August 20, 1982
Dear Mr. Ashworth:
You have inquired about the taxing and spending authority of an independent school district and have presented the following facts. An inpendent school district board of trustees is also the board of trustees for a community college. The community college was created pursuant to section 130.011 of the Texas Education Code. However, the college has never been authorized to levy ad valorem taxes for maintenance and operation or to issue bonds. See Educ. Code s 130.122(b). The college is funded through the appropriations act, by tuition, and by auxiliary enterprises. On the basis of these facts, you have asked:
Can the board of trustees of an independent school district which has created an independent school district junior college pursuant to chapter 130, subchapter b, section 130.011, et seq., Texas Education Code, set aside or utilize a portion of the independent school district's maintenance and operation funds derived from ad valorem taxation for the support of the independent school district junior college's operations?
Although the independent school district board of trustees may also be the board of trustees of the junior college district, Education Code section 130.015, the board of trustees for each entity has different duties pursuant to statute. See Educ. Code ss 23.25 et seq. (independent school districts), 130.084 (junior college districts). Section 130.011(a) of the Education Code designates the type of independent school district which may establish a junior college district. Section 130.011(b) provides that any college district established pursuant to the chapter shall be known as a junior college district. Thus, a junior college district comprises a separate legal entity from the independent school district that created it. The legal relationship between the two entities implicit in section 130.011 of the Education Code is relevant to the construction of section 20.48 of the Education Code, which pertains to the expenditure of tax funds by school districts. See also Attorney General Opinions M-876 (1971) (taxing authority of a junior college district is the same regardless of whether the board of trustees of the junior college district is identical to the independent school district board of trustees); M-851 (1971) (Houston Independent School District has option of selecting which procedure to follow to establish junior college district).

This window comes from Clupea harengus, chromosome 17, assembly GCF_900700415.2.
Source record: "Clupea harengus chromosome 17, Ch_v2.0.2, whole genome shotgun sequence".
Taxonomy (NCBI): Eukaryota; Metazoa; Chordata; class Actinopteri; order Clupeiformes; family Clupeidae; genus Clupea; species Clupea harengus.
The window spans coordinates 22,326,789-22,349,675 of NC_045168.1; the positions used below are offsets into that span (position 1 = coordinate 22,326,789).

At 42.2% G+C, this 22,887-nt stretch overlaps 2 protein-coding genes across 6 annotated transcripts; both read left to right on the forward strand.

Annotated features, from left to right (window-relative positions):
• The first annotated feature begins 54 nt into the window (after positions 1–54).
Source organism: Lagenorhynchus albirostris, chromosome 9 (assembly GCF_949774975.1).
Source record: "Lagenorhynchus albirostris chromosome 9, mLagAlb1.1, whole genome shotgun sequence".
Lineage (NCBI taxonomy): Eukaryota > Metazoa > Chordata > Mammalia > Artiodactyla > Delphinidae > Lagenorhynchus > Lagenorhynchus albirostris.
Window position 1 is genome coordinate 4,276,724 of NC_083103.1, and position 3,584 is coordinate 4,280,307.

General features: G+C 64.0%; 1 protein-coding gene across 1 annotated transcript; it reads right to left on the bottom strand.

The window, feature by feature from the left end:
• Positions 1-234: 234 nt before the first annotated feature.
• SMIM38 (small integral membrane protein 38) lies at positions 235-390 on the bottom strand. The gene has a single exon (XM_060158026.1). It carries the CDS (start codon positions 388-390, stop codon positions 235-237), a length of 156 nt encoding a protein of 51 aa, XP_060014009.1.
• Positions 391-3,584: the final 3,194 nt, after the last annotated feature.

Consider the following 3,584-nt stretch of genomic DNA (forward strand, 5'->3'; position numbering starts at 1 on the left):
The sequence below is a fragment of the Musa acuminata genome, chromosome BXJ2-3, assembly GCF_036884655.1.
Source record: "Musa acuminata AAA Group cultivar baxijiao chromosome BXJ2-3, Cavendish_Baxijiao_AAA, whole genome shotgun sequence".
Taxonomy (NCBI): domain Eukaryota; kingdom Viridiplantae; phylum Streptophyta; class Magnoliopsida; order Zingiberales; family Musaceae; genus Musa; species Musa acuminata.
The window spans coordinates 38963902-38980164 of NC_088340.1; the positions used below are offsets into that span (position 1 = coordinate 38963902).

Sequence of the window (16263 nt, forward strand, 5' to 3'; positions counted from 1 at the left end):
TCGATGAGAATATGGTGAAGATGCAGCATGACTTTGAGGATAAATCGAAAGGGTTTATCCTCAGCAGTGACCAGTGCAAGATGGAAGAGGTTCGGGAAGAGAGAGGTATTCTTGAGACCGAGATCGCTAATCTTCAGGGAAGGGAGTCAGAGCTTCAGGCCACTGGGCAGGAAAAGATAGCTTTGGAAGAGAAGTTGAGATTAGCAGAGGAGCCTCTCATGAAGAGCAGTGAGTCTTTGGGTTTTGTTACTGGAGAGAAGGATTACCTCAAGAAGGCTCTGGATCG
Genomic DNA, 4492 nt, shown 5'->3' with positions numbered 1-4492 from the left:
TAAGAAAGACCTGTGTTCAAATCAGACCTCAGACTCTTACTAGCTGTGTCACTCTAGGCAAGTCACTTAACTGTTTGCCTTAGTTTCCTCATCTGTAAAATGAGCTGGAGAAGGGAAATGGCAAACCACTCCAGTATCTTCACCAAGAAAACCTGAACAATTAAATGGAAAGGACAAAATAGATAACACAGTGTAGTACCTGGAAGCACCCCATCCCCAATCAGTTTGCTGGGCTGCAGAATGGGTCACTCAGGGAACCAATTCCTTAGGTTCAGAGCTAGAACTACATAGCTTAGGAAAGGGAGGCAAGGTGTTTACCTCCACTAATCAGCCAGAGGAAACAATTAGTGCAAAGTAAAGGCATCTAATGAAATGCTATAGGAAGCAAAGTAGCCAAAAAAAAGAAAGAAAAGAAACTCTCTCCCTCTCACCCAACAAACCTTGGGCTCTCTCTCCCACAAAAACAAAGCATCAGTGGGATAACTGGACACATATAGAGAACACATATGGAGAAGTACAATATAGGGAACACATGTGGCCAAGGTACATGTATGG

Independent school district expenditures are limited by Education Code section 20.48 (formerly article 2827, V.T.C.S.). The court in Madeley v. Trustees of Conroe Independent School District, 130 S.W.2d 929 (Tex. Civ. App.--Beaumont 1939, writ dism'd judgmt cor.) addressed the issue of independent school district funds, stating that:
Investing the trustees with power to levy and collect a local tax for the maintenance of the public free schools within their district, the law denies them the power to divert the fund to any other purpose, in so far as the fund is needed for the support and maintenance of the public free schools.
130 S.W.2d at 933.
It is therefore our opinion that independent school district tax funds may not be used to support a junior college district.
It should also be noted that section 20.02 of the Education Code authorizes independent school districts to levy, assess, and collect ad valorem taxes for the schools of the district; by contrast, section 130.122(b) of the Education Code prohibits the levy of maintenance taxes by junior college districts unless authorized by a majority of the electors voting at an election held for that purpose. If independent school district tax funds are used for the benefit of the junior college district, the purpose of section 130.122(b) would be defeated.
The board of trustees of an independent school district may not set aside or utilize a portion of the independent school district's maintenance and operation funds derived from ad valorem taxation for the support of a junior college district created pursuant to section 130.011(a) of the Education Code.
Very truly yours,
John W. Fainter, Jr.
Richard E. Gray III
Prepared by Patricia Hinojosa